This week’s poem in the Catholic Poetry Room is by Jenna Funkhouser.                                                                                                              

John the Baptist

My life was rehearsal.
From childhood I knew the part:
that final baton passed
from generations of tragic
prophetics, their sharp scythe
already tingling in my hand.

Always, rising just before
the Sun; I was the moon
a thing in unseen fire
transposing the words still hidden
beneath the shadow of earth.

Yet I had not prepared enough
for how this kingdom of air
would be fully eclipsed by His coming.
Could anyone have prophesied
such a startling Word as He was?

One blurry moment when the waters part
thunder speaks, a bolt of radiant dove
splits open my horizons
and I am undone
dripping with the baptism
of my poor attempts at imagination
— just how wide your feathers reach over us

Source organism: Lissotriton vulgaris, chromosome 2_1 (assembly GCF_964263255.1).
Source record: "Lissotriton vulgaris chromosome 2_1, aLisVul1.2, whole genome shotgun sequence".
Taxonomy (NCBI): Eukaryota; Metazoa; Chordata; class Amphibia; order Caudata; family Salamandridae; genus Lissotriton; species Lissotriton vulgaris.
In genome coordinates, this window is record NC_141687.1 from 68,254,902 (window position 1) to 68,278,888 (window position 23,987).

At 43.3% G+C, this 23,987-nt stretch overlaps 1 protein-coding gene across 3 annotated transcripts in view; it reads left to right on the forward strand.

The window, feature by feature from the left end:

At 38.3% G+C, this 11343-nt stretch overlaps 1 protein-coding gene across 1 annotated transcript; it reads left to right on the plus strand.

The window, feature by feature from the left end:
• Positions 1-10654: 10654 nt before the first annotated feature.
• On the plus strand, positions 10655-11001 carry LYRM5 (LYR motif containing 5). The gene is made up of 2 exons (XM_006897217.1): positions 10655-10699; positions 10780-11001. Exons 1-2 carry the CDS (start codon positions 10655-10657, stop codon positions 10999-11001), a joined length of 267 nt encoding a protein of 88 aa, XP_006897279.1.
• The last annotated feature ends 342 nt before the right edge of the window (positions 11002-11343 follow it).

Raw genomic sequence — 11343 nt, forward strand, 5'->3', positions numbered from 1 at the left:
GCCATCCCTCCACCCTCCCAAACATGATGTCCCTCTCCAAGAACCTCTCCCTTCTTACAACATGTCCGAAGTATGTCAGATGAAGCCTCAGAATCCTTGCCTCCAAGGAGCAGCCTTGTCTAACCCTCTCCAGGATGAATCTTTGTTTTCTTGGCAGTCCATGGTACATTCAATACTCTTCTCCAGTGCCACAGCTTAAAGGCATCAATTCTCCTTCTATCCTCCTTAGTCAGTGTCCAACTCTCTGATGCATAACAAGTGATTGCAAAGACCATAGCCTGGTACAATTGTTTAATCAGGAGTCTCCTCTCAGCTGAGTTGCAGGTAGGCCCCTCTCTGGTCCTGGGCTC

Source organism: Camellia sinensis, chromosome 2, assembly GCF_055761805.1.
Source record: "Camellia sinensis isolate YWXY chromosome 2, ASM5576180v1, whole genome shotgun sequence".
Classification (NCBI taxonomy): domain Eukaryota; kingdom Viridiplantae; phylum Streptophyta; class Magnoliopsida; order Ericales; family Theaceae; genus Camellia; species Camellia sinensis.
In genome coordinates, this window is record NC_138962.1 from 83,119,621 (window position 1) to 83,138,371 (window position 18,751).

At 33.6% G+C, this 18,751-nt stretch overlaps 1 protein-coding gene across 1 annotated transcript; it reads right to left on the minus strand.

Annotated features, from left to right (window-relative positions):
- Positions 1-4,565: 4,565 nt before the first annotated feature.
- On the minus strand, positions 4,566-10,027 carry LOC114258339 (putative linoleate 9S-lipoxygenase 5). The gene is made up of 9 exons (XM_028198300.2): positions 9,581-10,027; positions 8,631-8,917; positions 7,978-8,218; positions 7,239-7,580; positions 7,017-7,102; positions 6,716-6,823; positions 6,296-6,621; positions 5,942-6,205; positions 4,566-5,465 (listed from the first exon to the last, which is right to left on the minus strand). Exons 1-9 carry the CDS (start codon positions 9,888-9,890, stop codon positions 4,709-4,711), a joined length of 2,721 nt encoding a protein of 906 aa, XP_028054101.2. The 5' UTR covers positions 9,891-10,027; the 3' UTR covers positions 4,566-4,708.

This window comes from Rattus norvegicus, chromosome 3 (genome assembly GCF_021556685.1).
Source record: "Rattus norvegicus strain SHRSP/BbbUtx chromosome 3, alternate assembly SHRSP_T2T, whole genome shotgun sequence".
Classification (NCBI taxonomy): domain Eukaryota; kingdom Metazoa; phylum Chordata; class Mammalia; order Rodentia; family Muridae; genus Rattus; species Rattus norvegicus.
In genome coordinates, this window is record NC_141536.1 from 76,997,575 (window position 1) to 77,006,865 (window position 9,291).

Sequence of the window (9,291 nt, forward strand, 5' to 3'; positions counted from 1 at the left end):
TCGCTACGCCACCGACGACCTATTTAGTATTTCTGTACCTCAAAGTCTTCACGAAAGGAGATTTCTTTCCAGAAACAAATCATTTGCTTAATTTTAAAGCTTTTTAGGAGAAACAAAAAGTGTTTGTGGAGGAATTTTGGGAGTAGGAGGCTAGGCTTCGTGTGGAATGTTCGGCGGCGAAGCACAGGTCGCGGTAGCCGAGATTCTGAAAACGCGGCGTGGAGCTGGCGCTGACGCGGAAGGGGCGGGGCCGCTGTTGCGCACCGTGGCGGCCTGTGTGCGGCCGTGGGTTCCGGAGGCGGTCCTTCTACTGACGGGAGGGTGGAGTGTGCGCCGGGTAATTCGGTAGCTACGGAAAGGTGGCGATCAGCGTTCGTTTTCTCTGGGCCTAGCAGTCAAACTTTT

just how far
you will submerge yourself in our skin.

Now I know:
when the heavens and the waters
both parted by your Word
we should have been the ones
who sprouted forth in praise we should have recognized
the death of all our feeble words
and buried them in joy.

Originally appeared in a self-published collection, Pilgrims I Have Been

Jenna Funkhouser is a multi-genre writer with published work in faith-based publications such as Voices of Justice as well as on her website, Downwind of Grace. Her first collection of poetry, Pilgrims I Have Been, was published October 2020. She sees her role as a poet as tracing the quiet workings of grace and is especially influenced by sacramental imagery and thought.

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